CUT changing faces and living with 3D printing

Stakeholders at the Centre for Rapid Prototyping and Manufacturing’s additive manufacturing projects. At the back from the left are CRPM’s Dr Gerrie Booysen, CUT’s Prof Alfred Ngowi and CEO of CUTIS, Quvile Glarington. In front are Pelonomi CEO, Baesi Ramodula, and Fuch’s Foundation representative, Corné Booyens.

The Centre for Rapid Prototyping and Manufacturing (CRPM) at the Central University of Technology (CUT) in Bloemfontein continues to make a real impact on the lives of patients. This is thanks to the innovative technology of 3D printing, which the institution uses to create facial prosthetics.

The university held an event where it shared its research and work in the medical product development field using this method. In this way many lives have been changed for the better. This was in partnership with various stakeholders, including Pelonomi Academic Hospital and the Carl & Emily Fuchs Foundation.

According to CEO of Pelonomi, Baesi Ramodula, the hospital merged its expertise and facilities with CUT’s technology to better the lives of patients. “They create 3D printings depending on what the patient needs. We then provide the surgeons, medical theatres, and other clinical specialists as necessary,” said Ramodula.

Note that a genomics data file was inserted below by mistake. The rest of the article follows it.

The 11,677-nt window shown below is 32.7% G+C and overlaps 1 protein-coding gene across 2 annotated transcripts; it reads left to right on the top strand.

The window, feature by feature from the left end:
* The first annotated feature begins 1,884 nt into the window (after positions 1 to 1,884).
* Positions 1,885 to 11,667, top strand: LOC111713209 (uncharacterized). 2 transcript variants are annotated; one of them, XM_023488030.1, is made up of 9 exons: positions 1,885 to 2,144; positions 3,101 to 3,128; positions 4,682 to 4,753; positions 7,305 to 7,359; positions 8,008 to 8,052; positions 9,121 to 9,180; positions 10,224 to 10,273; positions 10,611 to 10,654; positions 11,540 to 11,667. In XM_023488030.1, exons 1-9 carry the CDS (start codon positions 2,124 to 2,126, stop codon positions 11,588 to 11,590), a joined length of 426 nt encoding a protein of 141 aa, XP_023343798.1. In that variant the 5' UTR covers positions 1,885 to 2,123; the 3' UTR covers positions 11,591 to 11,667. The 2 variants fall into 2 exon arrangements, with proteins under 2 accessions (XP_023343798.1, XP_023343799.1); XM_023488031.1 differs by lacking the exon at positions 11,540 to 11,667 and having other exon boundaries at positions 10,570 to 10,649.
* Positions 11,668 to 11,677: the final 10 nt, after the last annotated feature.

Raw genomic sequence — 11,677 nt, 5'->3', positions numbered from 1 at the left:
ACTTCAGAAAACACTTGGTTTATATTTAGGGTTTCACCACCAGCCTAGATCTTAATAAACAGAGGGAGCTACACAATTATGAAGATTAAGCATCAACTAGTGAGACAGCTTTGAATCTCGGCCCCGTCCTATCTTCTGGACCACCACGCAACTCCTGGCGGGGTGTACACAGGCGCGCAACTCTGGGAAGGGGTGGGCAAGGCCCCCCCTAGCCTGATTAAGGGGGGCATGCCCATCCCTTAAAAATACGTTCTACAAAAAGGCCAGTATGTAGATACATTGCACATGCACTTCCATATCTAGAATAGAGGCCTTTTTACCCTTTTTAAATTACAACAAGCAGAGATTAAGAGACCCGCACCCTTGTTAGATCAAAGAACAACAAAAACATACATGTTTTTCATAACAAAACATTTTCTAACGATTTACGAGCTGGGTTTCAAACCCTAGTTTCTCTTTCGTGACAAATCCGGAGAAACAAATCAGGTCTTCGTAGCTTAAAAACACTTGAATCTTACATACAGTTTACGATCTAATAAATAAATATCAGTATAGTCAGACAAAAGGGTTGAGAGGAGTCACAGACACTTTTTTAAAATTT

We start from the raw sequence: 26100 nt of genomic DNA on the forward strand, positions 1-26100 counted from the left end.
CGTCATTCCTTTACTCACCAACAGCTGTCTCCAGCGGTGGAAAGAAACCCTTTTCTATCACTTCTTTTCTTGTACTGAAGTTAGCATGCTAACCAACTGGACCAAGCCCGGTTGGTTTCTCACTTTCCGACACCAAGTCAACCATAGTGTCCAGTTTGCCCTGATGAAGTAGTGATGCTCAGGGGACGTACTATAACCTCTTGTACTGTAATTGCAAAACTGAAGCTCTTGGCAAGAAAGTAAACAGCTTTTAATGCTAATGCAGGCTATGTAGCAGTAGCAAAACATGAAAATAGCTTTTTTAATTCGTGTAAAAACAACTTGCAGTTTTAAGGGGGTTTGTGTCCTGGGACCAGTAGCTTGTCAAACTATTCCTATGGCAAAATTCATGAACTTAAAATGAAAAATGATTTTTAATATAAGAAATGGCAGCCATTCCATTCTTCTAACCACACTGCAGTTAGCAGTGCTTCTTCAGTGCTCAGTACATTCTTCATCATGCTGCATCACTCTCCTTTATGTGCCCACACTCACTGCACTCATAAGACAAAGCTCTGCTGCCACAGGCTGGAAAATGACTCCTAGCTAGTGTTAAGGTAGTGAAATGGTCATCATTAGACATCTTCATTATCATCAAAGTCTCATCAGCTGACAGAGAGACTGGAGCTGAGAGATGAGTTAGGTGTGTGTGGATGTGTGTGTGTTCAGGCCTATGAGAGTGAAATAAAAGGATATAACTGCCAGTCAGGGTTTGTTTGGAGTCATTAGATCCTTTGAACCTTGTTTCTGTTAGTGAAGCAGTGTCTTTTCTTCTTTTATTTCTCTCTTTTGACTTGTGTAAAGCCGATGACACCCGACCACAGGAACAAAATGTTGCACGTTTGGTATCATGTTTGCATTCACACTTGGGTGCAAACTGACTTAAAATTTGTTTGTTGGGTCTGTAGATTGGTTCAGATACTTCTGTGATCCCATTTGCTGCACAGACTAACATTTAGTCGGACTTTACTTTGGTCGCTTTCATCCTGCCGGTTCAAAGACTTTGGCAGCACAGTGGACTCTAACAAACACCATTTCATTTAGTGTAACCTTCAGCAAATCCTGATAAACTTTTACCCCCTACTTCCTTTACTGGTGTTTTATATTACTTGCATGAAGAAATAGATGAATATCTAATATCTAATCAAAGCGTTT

Many of the patients who had reconstructive surgery were cancer patients, some were victims of violence, while others were born with growths that compromised their facial structure. The centre is part of CUT’s social responsibility and community engagement programme to provide a platform for the development of social and technological innovations for the benefit of the society at large

Corné Booyens of the Carl & Emily Fuchs Foundation, a major funder of the CRPM, expressed pride in being involved in such a project. “The CRPM is one of twelve projects that we are funding over a period of four years. It is an important cause because the CRPM is involved in technology development and the foundation supports new cutting edge technology created in our own country,” she said.

“This is powerful because of the real impact that the technology has on real people’s lives. Making a real impact on the lives of South Africans is one of our major goals,” added Booyens. – Nomaqhawe Mtebele